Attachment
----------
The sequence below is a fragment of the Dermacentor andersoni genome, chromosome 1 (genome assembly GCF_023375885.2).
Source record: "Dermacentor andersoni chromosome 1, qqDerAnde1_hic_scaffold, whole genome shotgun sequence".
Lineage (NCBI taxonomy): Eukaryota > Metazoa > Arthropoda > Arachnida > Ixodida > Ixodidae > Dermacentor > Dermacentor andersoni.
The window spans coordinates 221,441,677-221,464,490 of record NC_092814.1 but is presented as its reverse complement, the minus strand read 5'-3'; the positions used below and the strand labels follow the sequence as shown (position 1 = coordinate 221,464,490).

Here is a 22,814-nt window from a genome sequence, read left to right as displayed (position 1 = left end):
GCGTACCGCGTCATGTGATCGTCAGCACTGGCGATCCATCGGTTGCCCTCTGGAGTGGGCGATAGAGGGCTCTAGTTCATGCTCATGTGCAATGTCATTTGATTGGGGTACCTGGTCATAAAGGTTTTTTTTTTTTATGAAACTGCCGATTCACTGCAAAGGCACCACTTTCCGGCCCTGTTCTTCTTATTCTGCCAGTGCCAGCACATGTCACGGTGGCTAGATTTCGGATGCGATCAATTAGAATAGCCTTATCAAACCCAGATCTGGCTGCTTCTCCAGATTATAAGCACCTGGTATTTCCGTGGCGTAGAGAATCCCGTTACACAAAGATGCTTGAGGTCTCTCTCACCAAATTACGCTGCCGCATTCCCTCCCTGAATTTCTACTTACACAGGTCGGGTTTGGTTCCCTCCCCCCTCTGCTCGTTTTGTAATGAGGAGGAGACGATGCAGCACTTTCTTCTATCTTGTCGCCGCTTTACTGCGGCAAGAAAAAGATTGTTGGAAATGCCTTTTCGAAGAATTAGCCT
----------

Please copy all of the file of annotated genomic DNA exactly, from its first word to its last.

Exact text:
The sequence below is a fragment of the Dermacentor andersoni genome, chromosome 1 (genome assembly GCF_023375885.2).
Source record: "Dermacentor andersoni chromosome 1, qqDerAnde1_hic_scaffold, whole genome shotgun sequence".
Lineage (NCBI taxonomy): Eukaryota > Metazoa > Arthropoda > Arachnida > Ixodida > Ixodidae > Dermacentor > Dermacentor andersoni.
The window spans coordinates 221,441,677-221,464,490 of record NC_092814.1 but is presented as its reverse complement, the minus strand read 5'-3'; the positions used below and the strand labels follow the sequence as shown (position 1 = coordinate 221,464,490).

Here is a 22,814-nt window from a genome sequence, read left to right as displayed (position 1 = left end):
GCGTACCGCGTCATGTGATCGTCAGCACTGGCGATCCATCGGTTGCCCTCTGGAGTGGGCGATAGAGGGCTCTAGTTCATGCTCATGTGCAATGTCATTTGATTGGGGTACCTGGTCATAAAGGTTTTTTTTTTTTATGAAACTGCCGATTCACTGCAAAGGCACCACTTTCCGGCCCTGTTCTTCTTATTCTGCCAGTGCCAGCACATGTCACGGTGGCTAGATTTCGGATGCGATCAATTAGAATAGCCTTATCAAACCCAGATCTGGCTGCTTCTCCAGATTATAAGCACCTGGTATTTCCGTGGCGTAGAGAATCCCGTTACACAAAGATGCTTGAGGTCTCTCTCACCAAATTACGCTGCCGCATTCCCTCCCTGAATTTCTACTTACACAGGTCGGGTTTGGTTCCCTCCCCCCTCTGCTCGTTTTGTAATGAGGAGGAGACGATGCAGCACTTTCTTCTATCTTGTCGCCGCTTTACTGCGGCAAGAAAAAGATTGTTGGAAATGCCTTTTCGAAGAATTAGCCT